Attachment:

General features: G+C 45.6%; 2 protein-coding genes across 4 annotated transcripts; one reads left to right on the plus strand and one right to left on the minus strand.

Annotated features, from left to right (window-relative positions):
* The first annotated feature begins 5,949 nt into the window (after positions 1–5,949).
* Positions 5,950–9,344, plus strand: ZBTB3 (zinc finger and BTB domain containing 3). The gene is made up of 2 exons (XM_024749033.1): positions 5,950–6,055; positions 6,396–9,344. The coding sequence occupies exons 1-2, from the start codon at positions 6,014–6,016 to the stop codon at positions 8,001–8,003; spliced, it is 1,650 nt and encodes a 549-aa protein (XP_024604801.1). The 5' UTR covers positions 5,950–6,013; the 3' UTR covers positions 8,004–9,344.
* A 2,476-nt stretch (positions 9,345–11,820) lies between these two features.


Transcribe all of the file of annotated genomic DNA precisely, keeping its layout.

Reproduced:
General features: G+C 45.6%; 2 protein-coding genes across 4 annotated transcripts; one reads left to right on the plus strand and one right to left on the minus strand.

Annotated features, from left to right (window-relative positions):
* The first annotated feature begins 5,949 nt into the window (after positions 1–5,949).
* Positions 5,950–9,344, plus strand: ZBTB3 (zinc finger and BTB domain containing 3). The gene is made up of 2 exons (XM_024749033.1): positions 5,950–6,055; positions 6,396–9,344. The coding sequence occupies exons 1-2, from the start codon at positions 6,014–6,016 to the stop codon at positions 8,001–8,003; spliced, it is 1,650 nt and encodes a 549-aa protein (XP_024604801.1). The 5' UTR covers positions 5,950–6,013; the 3' UTR covers positions 8,004–9,344.
* A 2,476-nt stretch (positions 9,345–11,820) lies between these two features.